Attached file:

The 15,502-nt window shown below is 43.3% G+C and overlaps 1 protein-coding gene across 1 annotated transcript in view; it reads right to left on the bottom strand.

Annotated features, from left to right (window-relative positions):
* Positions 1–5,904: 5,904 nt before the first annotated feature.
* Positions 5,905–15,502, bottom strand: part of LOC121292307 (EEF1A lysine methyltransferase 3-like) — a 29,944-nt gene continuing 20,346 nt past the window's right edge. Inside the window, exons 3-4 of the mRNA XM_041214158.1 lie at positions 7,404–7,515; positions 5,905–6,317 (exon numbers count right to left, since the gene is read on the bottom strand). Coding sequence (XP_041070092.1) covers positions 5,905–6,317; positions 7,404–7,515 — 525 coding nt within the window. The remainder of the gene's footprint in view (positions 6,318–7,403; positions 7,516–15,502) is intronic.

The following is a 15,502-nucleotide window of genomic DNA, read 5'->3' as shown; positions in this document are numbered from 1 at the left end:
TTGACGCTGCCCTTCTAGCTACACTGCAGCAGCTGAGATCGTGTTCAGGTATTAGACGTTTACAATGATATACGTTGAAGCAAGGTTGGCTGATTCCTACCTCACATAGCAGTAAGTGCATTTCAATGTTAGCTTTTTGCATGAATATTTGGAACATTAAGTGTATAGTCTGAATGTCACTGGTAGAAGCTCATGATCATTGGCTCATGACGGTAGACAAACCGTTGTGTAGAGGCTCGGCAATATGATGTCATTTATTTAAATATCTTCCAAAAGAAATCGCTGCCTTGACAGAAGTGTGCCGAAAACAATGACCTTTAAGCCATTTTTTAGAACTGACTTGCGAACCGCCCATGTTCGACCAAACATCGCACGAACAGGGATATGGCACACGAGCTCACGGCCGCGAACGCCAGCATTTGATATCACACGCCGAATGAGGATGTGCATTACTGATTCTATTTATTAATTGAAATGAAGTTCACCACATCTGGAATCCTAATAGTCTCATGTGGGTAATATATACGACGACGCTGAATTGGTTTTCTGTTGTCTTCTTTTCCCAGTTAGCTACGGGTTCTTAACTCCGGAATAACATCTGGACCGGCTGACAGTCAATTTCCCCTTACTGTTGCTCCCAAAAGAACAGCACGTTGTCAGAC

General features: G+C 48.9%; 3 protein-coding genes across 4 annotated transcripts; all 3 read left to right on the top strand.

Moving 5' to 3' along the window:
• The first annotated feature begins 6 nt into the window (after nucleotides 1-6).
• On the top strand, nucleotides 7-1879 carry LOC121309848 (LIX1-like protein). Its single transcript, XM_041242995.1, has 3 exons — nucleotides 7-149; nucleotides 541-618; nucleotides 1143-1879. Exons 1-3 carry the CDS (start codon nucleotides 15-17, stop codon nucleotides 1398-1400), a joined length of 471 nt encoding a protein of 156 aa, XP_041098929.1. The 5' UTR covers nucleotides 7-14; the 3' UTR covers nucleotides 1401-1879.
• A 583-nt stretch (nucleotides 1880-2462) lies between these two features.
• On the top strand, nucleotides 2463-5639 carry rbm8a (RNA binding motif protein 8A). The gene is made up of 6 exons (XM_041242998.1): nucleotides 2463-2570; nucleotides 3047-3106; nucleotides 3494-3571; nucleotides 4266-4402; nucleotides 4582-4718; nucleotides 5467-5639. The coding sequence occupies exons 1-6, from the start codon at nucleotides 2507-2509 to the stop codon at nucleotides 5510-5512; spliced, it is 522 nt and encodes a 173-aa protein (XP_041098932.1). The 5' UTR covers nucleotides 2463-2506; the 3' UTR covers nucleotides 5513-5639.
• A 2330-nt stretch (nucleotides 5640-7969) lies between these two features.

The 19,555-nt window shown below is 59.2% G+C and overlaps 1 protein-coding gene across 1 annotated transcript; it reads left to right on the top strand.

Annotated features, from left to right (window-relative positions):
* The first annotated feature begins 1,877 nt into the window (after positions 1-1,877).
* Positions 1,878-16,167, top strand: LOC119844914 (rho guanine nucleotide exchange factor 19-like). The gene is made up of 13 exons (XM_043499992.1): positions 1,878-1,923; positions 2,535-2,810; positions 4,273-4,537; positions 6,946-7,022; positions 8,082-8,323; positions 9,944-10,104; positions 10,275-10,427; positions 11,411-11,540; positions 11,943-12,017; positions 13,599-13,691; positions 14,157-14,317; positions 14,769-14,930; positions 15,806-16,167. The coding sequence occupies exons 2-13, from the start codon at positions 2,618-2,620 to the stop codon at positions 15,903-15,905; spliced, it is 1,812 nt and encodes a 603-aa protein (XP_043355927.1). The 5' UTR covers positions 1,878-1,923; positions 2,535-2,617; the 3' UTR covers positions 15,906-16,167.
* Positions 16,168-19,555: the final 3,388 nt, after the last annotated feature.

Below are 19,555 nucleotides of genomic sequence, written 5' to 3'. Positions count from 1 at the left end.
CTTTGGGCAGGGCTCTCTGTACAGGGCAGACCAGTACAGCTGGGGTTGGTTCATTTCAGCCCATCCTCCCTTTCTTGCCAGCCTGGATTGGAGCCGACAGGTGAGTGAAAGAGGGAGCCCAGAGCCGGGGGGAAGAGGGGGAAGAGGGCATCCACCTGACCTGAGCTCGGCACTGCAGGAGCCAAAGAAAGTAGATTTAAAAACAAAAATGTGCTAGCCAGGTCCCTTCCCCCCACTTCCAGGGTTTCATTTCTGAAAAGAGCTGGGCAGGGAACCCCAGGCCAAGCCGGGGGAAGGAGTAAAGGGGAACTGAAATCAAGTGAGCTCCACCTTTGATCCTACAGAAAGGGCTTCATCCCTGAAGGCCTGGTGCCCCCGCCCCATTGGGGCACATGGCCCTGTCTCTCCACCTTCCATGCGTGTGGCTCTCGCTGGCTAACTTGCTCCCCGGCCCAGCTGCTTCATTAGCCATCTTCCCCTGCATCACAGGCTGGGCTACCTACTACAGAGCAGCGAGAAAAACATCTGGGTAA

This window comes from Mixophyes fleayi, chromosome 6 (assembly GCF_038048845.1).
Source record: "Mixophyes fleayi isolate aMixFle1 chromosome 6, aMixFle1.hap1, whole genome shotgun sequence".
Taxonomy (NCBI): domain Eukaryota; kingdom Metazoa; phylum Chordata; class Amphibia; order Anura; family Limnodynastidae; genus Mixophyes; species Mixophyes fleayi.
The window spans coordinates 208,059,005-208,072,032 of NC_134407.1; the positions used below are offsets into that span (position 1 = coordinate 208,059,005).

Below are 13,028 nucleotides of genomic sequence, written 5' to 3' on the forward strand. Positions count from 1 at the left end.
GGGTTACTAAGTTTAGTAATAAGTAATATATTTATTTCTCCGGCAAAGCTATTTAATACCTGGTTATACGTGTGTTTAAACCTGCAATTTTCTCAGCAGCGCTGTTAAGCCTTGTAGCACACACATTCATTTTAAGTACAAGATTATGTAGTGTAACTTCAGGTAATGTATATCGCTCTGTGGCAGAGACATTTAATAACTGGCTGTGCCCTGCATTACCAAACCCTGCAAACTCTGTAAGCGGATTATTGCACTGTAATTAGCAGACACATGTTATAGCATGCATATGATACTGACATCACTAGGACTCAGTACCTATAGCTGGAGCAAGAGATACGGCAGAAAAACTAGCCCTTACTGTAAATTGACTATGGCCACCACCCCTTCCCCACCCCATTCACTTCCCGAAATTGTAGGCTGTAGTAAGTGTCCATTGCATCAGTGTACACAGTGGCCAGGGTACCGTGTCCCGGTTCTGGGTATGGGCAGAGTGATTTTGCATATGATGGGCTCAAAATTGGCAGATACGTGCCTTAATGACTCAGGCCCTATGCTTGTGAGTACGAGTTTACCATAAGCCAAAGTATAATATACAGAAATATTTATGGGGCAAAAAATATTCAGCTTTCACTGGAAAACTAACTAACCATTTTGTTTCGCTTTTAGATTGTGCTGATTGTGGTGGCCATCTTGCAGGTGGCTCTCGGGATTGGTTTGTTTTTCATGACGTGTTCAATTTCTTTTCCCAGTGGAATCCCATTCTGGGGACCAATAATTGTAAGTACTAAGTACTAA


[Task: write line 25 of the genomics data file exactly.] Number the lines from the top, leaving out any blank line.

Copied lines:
Below are 13,028 nucleotides of genomic sequence, written 5' to 3' on the forward strand. Positions count from 1 at the left end.